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April 15, 2014

Catherine Collins Wins Altes Prize

The Buffalo Native Demonstrates Exemplary Community Service

Catherine Collins, N.P., R.N. was recognized by SUNY Empire State College with Altes Prize for Community Service

(BUFFALO, N.Y. - June 25, 2014) Buffalo native Catherine Collins, an associate professor at SUNY Empire State College, has been selected as the recipient of the Altes Prize for Exemplary Community Service, given annually by the Empire State College Foundation. She was recognized during an awards dinner at the All College Conference in Saratoga Springs. Later in the year, the college will host a reception in her honor at the college’s Buffalo location. The honor also comes with a cash prize.

Collins said, “I am just elated, humbled, thrilled to be nominated by peers. That’s one of the most wonderful things – to be recognized by your peers.”

Collins, a nurse practioner and R.N., was recognized for her work in the Buffalo community and beyond, focusing on health care, homelessness and transitional housing for formerly incarcerated women, with a particular emphasis on the needs of African-American women, for whom there is a pattern of health care disparities, compared to the population at large.

Nan DiBello, dean of the Niagara Frontier Center, said, “Dr. Collins has worked on a variety of community concerns, but with particular emphasis on the health and well-being of African-American girls and women in both published works and numerous presentations. Dr. Collins has made important contributions to addressing the status of, and conditions faced by, incarcerated African-American women, including arranging for the provision of health screenings and related information. She also has been actively involved in supporting a local transition house for women returning from prison. As a result of her work with the New York Commission of Corrections, programming for incarcerated women and several publications, Dr. Collins has gained national recognition for bringing attention to issues related to incarcerated African-American women.”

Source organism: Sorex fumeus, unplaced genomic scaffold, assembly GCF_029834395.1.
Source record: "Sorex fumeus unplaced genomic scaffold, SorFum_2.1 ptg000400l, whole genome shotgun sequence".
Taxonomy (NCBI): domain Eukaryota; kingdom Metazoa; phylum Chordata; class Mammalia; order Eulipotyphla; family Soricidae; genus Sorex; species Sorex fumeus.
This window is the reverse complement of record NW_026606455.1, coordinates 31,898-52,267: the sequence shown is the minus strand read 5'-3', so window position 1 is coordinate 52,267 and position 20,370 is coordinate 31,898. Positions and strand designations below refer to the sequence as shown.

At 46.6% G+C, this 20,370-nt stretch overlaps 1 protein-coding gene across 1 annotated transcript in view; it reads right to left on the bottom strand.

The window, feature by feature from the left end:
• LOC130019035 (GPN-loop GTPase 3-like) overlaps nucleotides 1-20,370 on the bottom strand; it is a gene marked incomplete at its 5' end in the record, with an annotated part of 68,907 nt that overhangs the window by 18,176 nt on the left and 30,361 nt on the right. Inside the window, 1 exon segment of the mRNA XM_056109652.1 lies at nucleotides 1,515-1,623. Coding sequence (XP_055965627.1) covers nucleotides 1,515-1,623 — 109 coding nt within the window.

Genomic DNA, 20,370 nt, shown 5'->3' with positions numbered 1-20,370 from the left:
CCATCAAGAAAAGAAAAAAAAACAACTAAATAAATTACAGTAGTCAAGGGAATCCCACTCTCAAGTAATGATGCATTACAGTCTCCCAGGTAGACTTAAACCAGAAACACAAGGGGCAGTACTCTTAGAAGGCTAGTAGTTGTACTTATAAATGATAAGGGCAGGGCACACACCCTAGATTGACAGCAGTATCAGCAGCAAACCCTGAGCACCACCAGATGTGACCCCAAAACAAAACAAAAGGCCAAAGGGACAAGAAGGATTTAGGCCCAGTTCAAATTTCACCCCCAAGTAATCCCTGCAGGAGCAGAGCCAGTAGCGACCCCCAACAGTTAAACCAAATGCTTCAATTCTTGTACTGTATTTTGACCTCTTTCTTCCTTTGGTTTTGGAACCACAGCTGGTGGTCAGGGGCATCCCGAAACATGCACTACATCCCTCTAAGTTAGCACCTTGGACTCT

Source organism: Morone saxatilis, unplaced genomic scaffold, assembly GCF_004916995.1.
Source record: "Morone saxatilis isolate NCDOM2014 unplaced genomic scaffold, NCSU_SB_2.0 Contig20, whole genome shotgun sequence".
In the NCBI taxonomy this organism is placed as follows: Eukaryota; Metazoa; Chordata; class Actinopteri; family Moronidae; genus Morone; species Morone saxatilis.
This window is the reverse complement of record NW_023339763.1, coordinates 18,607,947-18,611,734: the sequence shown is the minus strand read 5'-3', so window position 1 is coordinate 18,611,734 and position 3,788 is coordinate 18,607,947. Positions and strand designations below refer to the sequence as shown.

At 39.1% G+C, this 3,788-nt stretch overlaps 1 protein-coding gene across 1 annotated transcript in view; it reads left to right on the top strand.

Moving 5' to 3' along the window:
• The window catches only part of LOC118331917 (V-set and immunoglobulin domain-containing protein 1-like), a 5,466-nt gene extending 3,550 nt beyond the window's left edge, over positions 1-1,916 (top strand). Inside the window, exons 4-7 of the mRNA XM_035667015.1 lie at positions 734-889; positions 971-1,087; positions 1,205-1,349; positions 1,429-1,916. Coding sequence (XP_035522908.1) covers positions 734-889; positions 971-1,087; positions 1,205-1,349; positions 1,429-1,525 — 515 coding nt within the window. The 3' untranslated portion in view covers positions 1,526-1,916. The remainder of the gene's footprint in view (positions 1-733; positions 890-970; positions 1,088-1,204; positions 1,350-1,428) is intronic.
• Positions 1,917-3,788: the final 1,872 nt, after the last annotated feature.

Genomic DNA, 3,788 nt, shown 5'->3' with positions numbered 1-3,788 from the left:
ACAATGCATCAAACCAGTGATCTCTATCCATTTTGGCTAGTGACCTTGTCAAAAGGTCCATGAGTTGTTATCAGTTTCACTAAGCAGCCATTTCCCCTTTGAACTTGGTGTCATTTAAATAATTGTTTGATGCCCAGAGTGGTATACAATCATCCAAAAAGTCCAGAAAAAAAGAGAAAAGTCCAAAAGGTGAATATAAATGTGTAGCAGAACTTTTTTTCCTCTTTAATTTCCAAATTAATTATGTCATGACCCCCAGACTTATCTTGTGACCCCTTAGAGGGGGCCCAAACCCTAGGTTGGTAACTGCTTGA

She is the author of a series of books focusing on African-American women in the correctional system and social and health care issues. She is currently editing a book about African-American girls.

Four years ago, she started a women’s radio program to educate and inform women in the region about health and social issues that impact them and their loved ones, which has had resounding support. The show, “Women’s Health with Dr. Catherine Collins,” airs twice monthly on 1400 WWWS.AM. It is the sole radio show devoted entirely to women’s health.

In addition, Collins has spearheaded community initiatives such as Project Love and Hope for Homeless Children that served children in New York, Massachusetts, Connecticut, New Jersey, Pennsylvania, Virginia and Washington, D.C. With the Army Reserve Health Center at the Masten Avenue Armory in Buffalo, she established a volunteer weekend clinic to provide needed health services for children attending Public School #44 and residents of the Fruit Belt neighborhood with limited or no insurance. The clinic was staffed by Army medical personnel, in addition to Collins and other health professionals who volunteered their time.